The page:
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Case Report Sarcoma
Monophasic Synovial Sarcoma of the
Infratemporal Fossa—Case Report and
Review of the Literature
Ignacio Mendoza, 1 Ilson Sepúlveda, 2 and Geraldine Ayres 3
1. ENT-Head and Neck Surgery Service, General Hospital of Concepcion, University of Concepcion School of Medicine, Concepcion, Chile; 2.
Radiology Department; ENT-Head and Neck Surgery Service, General Hospital of Concepcion, Concepcion, Chile; 3. Pathology Department, General
Hospital of Concepción, University of Concepcion School of Medicine, Concepcion, Chile
S ynovial sarcoma (SS) represents about 10% of all soft tissue sarcomas. It is believed that its origin would be found in cells that are
related neither to ultrastructural nor to histological features of the synovial tissue. Head and neck is very rarely affected, with the lower
extremities being most frequent. Complete resection with or without radiotherapy and chemotherapy is currently considered the best
available therapy. This time we present the case of a patient with SS located in the infratemporal fossa, its diagnosis, treatment and evolution.
According to our knowledge it is the first reported case in South America.
Keywords Synovial sarcoma, head, neck, infratemporal fossa,
computed tomography, magnetic resonance
Disclosure: Ignacio Mendoza, Ilson Sepúlveda,
and Geraldine Ayres have nothing to disclose
in relation to this article. No funding was
received in the publication of this article.
Compliance with Ethics Guidelines: All procedures
were followed in accordance with the responsible
committee on human experimentation and with
the Helsinki Declaration of 1975 and subsequent
revisions, and informed consent was received
from the patient involved in this case study.
Authorship: All named authors meet the International
Committee of Medical Journal Editors (ICMJE) criteria
for authorship of this manuscript, take responsibility
for the integrity of the work as a whole, and have
given final approval to the version to be published.
Open Access: This article is published under the
Creative Commons Attribution Noncommercial License,
which permits any noncommercial use, distribution,
adaptation, and reproduction provided the original
author(s) and source are given appropriate credit.
Received: September 19, 2016
Accepted: December 6, 2016
Citation: Oncology & Hematology Review,
2017;13(1):56–8 Corresponding Author: Ignacio Mendoza, ENT-
Head and Neck Surgery Service, General Hospital of
Concepcion, San Martin Av. 1436; Concepcion, Chile.
Synovial sarcoma (SS) is a malignant soft tissue tumor, which represents about 10% of all soft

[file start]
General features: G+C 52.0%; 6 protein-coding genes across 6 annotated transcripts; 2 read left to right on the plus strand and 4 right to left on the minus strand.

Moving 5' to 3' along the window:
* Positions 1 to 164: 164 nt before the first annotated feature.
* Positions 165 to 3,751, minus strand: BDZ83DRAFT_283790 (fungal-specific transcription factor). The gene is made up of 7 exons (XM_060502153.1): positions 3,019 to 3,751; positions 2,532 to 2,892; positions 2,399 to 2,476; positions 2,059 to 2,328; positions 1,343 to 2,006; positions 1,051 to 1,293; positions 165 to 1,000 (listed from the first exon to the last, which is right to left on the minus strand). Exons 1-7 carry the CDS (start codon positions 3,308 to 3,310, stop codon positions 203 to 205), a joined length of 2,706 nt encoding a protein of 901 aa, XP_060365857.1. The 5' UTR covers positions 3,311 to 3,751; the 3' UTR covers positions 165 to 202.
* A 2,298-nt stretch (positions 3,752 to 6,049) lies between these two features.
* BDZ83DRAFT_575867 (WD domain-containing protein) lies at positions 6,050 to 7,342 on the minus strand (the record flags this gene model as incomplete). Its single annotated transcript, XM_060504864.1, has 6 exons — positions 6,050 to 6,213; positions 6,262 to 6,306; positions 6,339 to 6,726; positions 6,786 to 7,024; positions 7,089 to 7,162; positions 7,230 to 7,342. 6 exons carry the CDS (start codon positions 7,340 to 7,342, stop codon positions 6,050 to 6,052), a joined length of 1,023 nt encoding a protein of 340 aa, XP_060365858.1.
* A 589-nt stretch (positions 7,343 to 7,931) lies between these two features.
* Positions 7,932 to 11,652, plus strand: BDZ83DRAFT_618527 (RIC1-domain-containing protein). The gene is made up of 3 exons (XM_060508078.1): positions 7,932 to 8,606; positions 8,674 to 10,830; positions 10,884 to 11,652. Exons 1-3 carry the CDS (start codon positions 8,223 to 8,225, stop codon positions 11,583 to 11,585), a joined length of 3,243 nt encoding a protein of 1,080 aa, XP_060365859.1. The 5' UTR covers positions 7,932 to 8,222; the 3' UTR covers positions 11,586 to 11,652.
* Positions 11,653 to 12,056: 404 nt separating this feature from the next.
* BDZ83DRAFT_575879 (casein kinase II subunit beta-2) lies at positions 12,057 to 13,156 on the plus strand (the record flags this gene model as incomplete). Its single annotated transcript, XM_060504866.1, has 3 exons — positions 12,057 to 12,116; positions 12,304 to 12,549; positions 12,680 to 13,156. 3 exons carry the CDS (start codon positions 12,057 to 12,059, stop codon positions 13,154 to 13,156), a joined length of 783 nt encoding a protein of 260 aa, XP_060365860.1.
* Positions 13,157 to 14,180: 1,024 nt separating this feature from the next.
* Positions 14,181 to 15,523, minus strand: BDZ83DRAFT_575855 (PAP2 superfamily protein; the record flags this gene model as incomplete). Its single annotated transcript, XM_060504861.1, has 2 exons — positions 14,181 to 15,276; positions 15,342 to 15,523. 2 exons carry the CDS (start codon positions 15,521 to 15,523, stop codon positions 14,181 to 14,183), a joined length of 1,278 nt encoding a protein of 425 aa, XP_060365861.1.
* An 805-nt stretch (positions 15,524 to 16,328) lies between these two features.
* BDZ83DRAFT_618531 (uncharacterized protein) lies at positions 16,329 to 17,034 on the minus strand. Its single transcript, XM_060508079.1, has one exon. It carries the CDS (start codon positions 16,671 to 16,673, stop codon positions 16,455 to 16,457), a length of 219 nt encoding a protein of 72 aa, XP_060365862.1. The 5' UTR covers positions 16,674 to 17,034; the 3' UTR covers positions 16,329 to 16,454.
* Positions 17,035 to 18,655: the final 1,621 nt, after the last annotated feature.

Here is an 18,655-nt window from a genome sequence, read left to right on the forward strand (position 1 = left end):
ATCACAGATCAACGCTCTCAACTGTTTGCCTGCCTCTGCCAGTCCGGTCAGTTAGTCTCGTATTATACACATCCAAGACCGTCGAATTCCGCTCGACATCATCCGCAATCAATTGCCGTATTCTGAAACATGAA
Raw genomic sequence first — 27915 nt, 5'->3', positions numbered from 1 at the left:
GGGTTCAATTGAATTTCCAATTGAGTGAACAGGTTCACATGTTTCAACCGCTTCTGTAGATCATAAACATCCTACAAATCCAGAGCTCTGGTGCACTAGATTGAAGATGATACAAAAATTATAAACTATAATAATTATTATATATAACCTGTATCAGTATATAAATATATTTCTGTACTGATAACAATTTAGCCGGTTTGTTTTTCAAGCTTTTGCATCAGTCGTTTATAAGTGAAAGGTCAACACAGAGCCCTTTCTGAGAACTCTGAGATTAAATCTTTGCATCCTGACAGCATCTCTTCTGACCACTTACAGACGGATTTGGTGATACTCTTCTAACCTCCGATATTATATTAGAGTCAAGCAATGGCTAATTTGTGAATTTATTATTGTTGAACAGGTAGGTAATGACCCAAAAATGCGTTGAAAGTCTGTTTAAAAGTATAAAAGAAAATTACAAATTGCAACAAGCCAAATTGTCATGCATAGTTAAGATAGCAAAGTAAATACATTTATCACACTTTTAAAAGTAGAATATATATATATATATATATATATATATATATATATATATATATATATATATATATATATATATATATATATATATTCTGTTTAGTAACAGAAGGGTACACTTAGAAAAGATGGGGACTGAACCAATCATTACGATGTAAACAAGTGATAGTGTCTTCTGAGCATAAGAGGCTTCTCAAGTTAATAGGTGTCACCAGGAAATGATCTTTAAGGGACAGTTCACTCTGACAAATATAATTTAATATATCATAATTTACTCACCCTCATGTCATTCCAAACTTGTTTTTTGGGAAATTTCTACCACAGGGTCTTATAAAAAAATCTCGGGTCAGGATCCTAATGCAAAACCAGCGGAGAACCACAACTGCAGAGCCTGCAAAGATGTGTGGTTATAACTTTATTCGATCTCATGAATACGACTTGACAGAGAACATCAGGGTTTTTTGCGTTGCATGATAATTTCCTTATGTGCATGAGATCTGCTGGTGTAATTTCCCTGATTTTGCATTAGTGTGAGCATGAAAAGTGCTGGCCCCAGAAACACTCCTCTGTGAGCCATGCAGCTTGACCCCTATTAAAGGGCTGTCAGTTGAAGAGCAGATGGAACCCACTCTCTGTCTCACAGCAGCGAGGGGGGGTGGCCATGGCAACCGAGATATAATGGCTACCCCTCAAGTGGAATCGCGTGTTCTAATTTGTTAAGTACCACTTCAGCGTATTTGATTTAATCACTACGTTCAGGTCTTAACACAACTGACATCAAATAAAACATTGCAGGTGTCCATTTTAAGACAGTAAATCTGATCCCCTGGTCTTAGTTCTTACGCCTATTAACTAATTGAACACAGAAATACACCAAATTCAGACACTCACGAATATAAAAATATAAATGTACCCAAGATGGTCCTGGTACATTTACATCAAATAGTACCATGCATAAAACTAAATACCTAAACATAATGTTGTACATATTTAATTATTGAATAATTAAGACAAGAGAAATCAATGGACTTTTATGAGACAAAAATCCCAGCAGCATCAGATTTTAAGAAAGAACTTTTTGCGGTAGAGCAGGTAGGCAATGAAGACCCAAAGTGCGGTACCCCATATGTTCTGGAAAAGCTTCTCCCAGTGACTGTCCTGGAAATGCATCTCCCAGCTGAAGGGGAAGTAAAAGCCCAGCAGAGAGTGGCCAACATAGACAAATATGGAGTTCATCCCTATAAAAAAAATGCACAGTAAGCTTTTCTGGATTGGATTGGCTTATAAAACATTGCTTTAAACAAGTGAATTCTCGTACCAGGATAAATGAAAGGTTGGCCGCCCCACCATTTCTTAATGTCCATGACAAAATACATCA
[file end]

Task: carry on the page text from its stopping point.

tissue sarcomas. 1 It occurs most often in the lower extremities of young men, and is very rare
in the head and neck region, with an incidence of about 2–4%. 2,3 The origin of the SS remains
uncertain, although it is believed that its origin would be in undifferentiated stem cells and tissue
that are related neither to ultrastructural, nor to histological synovial tissue, being only <5% intra-
articular. 4 Typically, it affects patients between 14 and 35 years of age, and its clinical presentation
includes the presence of a neck mass, hoarseness, dysphagia, and dyspnea. 5 When it is presented
in the head and neck (HN) it seems to have better prognosis than in the extremities, with five-year
survival for head and neck between 47% and 82%. 6 The first report in HN was in 1954, 7 and the
most frequent location has been in hypopharynx and lymph nodes. Other locations are reported in
parotid gland, paranasal sinuses, larynx, pharynx, and the retropharyngeal space. 2,8 There are only
few reports of SS in infratemporal fossa. 4,9–13 The optimal treatment has not been established, but
complete resection with or without radiotherapy and chemotherapy is currently considered the
best available therapy. Here is a case of synovial sarcoma located in the left infratemporal fossa.
We describe its diagnosis, therapeutic confrontation, and evolution.
A 32-year-old man showed at the dental office in March 2014, due to pain in his left mandibular
temporomandibular joint with about 3 months of evolution. Bruxism was diagnosed and a plane
relaxation for 3 months was prescribed; however, the patient did not experience a good response.
In June 2014 he was referred to a maxillofacial surgeon who confirmed a volume increase in the
left zygomatic region (see Figure 1). A computed tomography (CT) scan was performed, revealing
a multilobulated large, aggresive, expansive, and destructive heterodense solid mass centered
in the left masticatory space. The lesion also involved the oval foramen, ipsilateral infratemporal,
and pterygopalatine fossa. There was osteolitic compromise of the mandible, temporomandibular
join, pterygoid process, middle cranial base, and sphenoid wing. At its largest diameter, the lesion
measured 8 cm and enhancement was seen following intravenous contrast administration with
central hypodense areas suggestive of necrosis. Lymphadenopathy was observed with hypodense
center in the II ganglionar level as large as 10 mm were present (see Figure 2C).
Subsequently, a magnetic resonance imaging (MRI) study was performed revealing in T1 sequence
a solid isointense expansive process warping the posterior wall of the maxillary sinuse and
56 TOUCH ME D ICA L ME D IA